The Wikipedia entry for Joel Belz says that he is an elder in the Presbyterian Church in America, and his father is/was a Presbyterian minister. I found myself wondering how he feels about people who regularly attend Presbyterian services, but due to disagreement with some of the perspectives and/or actions of the church, refuse to provide any financial support. Would it be acceptable - to him (or the Presbyterian Church) - for them to be "happy freeloaders"? What if everyone who disagreed with some aspects of the Presbyterian Church withheld financial support from the church?
So, even though I disagree with the "principles" on which some people withhold financial support from NPR, I suspect - or at least hope - that such "conscientious freeloaders" make up a relatively small proportion of the audience ... and that much of the freeloading is due to either individual unconsciousness or a growing sense of what might be called informational entitlement (information wants to be free) ... a perspective which, I fear, might be becoming part of our collective unconscious.
One of the two major daily newspapers in Seattle, the Post-Intelligencer, printed its last edition on March 17 (3 days bfore the last episodes of NPR's Day to Day and News & Notes) and I've heard reports (on KPLU) that the major daily newspaper - the Seattle Times - is also in danger of shutting down [it's print operations] ... which probably heightens my concerns about the future of NPR.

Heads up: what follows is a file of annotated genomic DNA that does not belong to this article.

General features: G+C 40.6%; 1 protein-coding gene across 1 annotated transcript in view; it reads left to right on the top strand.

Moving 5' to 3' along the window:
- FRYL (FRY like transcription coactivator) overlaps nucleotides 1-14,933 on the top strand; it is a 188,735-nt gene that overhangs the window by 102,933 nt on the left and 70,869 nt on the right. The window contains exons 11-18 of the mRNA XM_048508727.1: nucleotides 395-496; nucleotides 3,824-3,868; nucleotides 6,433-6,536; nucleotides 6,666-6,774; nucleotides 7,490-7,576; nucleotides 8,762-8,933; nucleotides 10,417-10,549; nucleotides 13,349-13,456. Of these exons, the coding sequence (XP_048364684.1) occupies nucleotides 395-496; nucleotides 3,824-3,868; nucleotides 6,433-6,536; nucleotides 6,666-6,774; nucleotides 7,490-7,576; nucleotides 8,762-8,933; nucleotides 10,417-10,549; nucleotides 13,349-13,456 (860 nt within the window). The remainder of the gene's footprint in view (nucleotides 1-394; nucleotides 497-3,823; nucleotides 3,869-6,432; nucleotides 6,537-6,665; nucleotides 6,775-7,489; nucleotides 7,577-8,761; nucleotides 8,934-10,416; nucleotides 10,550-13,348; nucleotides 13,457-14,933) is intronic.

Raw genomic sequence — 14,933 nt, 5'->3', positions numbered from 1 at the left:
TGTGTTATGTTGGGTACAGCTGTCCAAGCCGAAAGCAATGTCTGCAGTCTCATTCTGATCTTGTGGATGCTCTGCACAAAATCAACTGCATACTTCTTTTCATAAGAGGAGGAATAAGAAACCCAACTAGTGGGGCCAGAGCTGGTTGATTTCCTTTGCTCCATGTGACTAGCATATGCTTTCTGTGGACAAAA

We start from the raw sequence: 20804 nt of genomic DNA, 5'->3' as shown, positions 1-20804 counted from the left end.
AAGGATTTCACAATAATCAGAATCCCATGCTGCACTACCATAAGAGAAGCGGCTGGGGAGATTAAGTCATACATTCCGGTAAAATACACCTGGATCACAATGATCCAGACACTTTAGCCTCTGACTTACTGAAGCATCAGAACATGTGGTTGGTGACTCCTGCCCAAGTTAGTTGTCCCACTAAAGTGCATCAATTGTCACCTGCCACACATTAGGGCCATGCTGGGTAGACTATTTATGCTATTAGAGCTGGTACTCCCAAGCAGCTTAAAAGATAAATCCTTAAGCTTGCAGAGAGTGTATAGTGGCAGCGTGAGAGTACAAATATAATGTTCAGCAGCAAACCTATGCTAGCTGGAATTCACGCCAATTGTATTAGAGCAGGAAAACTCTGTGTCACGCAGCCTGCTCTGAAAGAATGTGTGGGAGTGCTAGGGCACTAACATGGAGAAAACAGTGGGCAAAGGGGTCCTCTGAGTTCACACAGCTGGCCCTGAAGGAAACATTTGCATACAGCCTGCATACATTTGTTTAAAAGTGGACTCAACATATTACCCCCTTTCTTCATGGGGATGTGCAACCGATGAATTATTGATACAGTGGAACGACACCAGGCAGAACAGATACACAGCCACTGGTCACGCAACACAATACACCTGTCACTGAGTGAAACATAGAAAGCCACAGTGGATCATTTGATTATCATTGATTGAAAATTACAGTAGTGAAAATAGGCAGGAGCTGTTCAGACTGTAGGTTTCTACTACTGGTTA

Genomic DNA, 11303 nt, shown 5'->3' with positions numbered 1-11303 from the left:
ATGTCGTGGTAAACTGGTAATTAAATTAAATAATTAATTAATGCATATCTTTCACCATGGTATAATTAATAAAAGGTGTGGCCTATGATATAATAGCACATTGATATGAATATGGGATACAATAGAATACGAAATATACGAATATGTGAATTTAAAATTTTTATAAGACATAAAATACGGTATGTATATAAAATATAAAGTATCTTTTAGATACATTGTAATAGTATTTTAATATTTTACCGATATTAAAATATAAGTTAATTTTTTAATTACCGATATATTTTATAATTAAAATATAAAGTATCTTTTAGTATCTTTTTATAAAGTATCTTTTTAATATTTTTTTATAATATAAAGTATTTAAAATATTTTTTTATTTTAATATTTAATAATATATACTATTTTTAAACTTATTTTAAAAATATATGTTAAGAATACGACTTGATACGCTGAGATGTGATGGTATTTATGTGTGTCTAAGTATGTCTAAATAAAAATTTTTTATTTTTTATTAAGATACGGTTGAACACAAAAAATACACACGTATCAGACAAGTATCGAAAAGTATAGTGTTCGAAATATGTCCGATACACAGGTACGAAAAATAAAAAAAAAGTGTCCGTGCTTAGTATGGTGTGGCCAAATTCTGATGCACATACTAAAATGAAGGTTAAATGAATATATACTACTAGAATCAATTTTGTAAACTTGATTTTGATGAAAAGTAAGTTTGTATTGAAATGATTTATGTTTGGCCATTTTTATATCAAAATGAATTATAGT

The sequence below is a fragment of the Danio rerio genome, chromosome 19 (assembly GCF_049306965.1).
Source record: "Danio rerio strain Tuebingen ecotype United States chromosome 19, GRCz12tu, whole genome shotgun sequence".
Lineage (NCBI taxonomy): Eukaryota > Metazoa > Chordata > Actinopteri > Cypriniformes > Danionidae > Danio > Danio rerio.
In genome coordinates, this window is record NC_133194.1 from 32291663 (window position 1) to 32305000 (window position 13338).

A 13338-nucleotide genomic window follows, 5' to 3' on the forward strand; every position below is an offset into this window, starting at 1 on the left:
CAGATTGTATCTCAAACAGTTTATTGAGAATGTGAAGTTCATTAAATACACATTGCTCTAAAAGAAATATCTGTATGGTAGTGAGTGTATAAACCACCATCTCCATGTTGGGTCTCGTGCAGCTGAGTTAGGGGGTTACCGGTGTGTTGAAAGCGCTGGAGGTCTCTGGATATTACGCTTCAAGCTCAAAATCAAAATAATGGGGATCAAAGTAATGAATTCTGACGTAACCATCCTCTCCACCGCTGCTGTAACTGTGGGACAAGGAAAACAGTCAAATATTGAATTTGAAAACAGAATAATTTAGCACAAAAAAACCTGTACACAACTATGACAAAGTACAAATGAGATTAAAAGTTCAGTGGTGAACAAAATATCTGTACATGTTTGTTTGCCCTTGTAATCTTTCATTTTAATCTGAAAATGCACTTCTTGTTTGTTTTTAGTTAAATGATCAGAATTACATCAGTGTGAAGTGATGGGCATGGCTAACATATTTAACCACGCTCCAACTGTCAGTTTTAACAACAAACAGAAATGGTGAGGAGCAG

Information may want to be free, but if we're not willing to pay anything to anyone to produce it, I suspect the quality of that information may suffer, as will the quality of the lives of those of us who consume and use that information.
[Update, 1-Apr-2009: Mary Dunaway, KPLU Manager of Listener Relations, reports significantly lower membership numbers (via email) than was reported in the web article I'd referenced:
7% of our entire audience also supports the station. The numbers you listed below referencing 20% those are core audience numbers (people who listen more often then the overall audience). Our percent of core listeners giving is about 10%.
This is even more infuriating - increasing my desire to "correct the behavior of freeloaders".]